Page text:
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Examining African Contributions to Global Health

Examining African Contributions to Global Health

Aktualisiert im Januar 2024

The history of science has largely been written from the perspective of the Global North. Therefore, the impact of the Global South has been neglected and undervalued. This course uncovers examples of the innovation and excellence that Africa has brought to global health over time.

Use African ingenuity to improve public health worldwide

Africa has been at the forefront of the fight against COVID-19, having contributed 12.8% of the technologies used to respond to the pandemic. And African countries such as Senegal also did remarkably well in managing the pandemic. As you will learn in the case studies in this course, many African countries have overcome health challenges using innovative solutions that can benefit the world. You’ll explore theories, financing solutions, and technologies from Africa that can be used to uplift health systems across the world.

Utilise the knowledge exchange of the Global South to inspire innovation

African countries have a wealth of knowledge that the Global North could benefit from. Using the knowledge from this course, you will be able to identify problems relating to clinical trials and financing in the Global North and learn from innovative approaches in Africa. You will also learn about examples of knowledge exchange in the Global South and find connections between urban planning and public health that can be used to motivate transformation in global health.

Learn with the experts in African Studies from the University of Basel

The University of Basel has a renowned Centre for African Studies, has one of the few chairs of African History in Europe, and is associated with one of the leading tropical medicine institutes in the world. The experts are best placed to guide you in your journey, to broaden your horizons, and to improve your knowledge of the history of African contributions to global health.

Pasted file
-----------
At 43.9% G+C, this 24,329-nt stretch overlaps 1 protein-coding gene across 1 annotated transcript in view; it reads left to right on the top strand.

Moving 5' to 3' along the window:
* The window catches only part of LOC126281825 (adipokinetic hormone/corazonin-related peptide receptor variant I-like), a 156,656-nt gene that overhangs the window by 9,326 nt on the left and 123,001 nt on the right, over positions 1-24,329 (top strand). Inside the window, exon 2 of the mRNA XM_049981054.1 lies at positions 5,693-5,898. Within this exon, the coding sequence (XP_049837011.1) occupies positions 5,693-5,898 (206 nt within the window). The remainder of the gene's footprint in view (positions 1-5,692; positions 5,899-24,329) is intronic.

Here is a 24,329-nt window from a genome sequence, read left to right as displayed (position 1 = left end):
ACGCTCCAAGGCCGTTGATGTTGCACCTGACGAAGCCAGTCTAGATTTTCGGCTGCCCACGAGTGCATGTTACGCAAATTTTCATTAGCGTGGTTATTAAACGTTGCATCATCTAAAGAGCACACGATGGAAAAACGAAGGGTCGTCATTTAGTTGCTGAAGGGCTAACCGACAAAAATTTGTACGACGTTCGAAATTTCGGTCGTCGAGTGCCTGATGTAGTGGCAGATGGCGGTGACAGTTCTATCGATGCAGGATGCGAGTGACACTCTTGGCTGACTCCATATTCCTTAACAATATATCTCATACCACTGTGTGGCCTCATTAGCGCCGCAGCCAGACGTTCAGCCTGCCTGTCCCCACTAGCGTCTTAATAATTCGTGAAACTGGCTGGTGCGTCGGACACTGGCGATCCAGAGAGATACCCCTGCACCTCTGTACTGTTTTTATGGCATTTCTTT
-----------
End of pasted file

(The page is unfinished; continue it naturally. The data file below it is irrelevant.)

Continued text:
“Weeks”, “Chapters” and invitation to comment

Please note that this course was originally published by the University of Basel on FutureLearn. FutureLearn is a global platform offering online courses that encourage social learning, including discussions between learners. On FutureLearn, we added comment sections to certain steps and measured course durations in weeks rather than in chapters.

Here on Tales, we measure courses in chapters. These chapters are equivalent to the “weeks” on FutureLearn. So when you watch a video here and hear an educator talking about “weeks”, you’ll know that this was because the videos were geared towards FutureLearn’s set-up.

Another difference to FutureLearn is the comment option. The educators in the videos will sometimes invite you to discuss something in the comments section. If you don’t see a comment option here on Tales, then the course is not open to comments at this moment in time. But for certain periods of time announced in advance, this course will be open to comments.

The good news is that either way, you can freely access the course and all of its contents at any time. If the comment section is not open, why not write down your comments as you go through the course? That way you can keep track of how your knowledge changes. And should you be able to participate in one of the authors’ face-to-face courses, you can then refer back to your comments and discuss them with your peers.


Günther Fink

Associate Professor of Epidemiology and Household Economics, Uni Basel

Head of Household Economics and Health Systems Research Unit, Swiss TPH

Tanja Hammel

I’m a historian of knowledge and science currently working on the global history of an antimalarial drug.

Doris Osei Afriyie

I am a public health scientist pursing my PhD at the Swiss Tropical and Public Health Institute/University of Basel. My research interests are producing evidence to improve health system goals.

Christian Burri

Senior specialist in clinical and implementation research for medicines against poverty related diseases.

Eric Nébié

Eric is MD specialised in Tropical Medicine and clinical research from Burkina Faso. His research focus on clinical trials efficiency improvement through innovative approaches.

Akuto Konou

Akuto Akpedze Konou is a young woman licensed architect and urban planner from Togo, Africa who is currently a PhD candidate and teaching assistant at EPFL, working on Urban Agriculture and Health.

Vitor Pessoa Colombo

Vitor is a Swiss-Brazilian architect with a particular interest in the interaction between spatial planning and social development.

Andrea Azizi Kifyasi

Lecturer and Researcher, Department of History, University of Dar es Salaam. Areas of research: Medical History, Medical Diplomacy, China-Africa Relations.